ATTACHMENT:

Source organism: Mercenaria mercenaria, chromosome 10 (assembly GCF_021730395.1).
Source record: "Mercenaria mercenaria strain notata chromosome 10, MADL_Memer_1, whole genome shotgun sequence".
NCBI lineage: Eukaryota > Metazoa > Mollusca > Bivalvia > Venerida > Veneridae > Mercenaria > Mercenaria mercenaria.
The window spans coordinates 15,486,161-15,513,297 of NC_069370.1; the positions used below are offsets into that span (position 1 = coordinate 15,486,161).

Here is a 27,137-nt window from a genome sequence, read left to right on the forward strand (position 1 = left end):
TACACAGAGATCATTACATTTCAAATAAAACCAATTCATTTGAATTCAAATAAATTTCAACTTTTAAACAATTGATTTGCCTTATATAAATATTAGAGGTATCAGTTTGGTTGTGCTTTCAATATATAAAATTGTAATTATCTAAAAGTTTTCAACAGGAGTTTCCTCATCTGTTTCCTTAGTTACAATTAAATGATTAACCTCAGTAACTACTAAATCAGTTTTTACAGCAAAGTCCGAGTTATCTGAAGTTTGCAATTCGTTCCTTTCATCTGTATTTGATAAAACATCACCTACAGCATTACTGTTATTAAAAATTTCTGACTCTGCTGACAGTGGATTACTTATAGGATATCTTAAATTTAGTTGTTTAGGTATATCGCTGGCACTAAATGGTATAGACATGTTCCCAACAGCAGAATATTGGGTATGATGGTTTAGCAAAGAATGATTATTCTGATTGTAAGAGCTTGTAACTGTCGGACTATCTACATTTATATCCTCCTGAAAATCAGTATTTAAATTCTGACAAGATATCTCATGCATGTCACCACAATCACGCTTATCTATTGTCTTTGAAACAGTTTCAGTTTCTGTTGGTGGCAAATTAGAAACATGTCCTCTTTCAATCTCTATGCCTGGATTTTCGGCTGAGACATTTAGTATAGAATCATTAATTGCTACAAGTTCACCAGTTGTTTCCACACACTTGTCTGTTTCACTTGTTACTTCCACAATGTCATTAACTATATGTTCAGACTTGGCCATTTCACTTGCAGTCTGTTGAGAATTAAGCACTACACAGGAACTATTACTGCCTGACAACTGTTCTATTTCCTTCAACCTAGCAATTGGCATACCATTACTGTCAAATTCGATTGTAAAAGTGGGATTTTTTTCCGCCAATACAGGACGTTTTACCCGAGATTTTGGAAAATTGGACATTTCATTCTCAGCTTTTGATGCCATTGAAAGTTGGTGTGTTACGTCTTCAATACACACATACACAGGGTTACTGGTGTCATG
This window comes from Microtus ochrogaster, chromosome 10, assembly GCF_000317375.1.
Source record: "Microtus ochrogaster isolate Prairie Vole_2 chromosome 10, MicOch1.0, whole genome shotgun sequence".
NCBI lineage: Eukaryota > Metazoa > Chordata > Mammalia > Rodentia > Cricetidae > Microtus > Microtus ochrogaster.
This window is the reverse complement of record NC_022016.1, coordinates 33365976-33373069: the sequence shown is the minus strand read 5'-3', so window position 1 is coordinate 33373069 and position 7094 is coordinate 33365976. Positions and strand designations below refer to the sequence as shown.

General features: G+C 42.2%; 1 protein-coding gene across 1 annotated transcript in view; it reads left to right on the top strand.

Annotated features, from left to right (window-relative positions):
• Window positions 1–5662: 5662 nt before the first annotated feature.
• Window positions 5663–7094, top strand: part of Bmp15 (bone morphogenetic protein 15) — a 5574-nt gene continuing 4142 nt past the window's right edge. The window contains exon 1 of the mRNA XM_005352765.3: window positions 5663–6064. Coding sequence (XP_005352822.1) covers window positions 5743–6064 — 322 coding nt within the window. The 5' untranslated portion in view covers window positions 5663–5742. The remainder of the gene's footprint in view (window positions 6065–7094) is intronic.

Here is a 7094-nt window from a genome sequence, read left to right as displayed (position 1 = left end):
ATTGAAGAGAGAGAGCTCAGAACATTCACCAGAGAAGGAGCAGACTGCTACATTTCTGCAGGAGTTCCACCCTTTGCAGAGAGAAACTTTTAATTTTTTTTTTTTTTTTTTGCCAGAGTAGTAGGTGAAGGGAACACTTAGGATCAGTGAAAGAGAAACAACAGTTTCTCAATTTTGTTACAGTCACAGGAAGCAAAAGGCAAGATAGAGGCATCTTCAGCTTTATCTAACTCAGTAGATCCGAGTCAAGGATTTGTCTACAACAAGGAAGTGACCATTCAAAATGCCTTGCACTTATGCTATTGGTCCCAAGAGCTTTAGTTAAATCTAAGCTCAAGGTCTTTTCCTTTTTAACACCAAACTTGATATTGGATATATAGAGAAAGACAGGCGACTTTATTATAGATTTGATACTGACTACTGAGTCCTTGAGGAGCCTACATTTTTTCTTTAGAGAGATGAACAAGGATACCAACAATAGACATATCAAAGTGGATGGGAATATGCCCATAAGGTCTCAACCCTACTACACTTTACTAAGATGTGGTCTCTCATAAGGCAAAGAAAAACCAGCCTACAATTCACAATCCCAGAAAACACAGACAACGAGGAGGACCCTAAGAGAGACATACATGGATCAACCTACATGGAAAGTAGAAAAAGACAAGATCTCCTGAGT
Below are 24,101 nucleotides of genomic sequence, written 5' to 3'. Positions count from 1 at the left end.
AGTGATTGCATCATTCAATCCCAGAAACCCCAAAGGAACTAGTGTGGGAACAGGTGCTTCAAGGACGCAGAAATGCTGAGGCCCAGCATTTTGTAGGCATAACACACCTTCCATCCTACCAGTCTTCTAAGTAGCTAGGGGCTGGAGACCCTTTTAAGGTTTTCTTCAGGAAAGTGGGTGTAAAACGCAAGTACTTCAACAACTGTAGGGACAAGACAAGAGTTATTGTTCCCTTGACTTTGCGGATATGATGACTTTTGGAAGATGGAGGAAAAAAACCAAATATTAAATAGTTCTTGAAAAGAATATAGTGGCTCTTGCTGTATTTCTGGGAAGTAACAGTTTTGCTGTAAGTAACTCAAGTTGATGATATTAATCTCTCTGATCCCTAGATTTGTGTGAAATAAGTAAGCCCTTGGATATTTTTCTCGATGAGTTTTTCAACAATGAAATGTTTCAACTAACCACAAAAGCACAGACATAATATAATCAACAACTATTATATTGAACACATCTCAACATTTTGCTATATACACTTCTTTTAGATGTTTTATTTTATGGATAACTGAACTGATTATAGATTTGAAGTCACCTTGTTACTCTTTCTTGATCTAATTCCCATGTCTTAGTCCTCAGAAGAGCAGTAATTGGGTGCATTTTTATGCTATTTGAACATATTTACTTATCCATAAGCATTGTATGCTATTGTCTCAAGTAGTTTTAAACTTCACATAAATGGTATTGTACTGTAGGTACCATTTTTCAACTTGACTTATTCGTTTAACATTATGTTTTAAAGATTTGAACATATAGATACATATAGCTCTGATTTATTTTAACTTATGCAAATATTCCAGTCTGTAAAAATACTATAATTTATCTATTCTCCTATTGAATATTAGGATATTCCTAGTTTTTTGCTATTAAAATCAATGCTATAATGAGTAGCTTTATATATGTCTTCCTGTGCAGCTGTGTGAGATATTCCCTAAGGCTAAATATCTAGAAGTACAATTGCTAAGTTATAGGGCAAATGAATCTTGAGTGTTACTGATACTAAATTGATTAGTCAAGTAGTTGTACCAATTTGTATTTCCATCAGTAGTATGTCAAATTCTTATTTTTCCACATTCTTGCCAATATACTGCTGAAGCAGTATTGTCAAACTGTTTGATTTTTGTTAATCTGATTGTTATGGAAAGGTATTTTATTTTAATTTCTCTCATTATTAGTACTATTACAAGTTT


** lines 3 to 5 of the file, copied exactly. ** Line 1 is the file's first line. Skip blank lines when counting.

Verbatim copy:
NCBI lineage: Eukaryota > Metazoa > Mollusca > Bivalvia > Venerida > Veneridae > Mercenaria > Mercenaria mercenaria.
The window spans coordinates 15,486,161-15,513,297 of NC_069370.1; the positions used below are offsets into that span (position 1 = coordinate 15,486,161).

Here is a 27,137-nt window from a genome sequence, read left to right on the forward strand (position 1 = left end):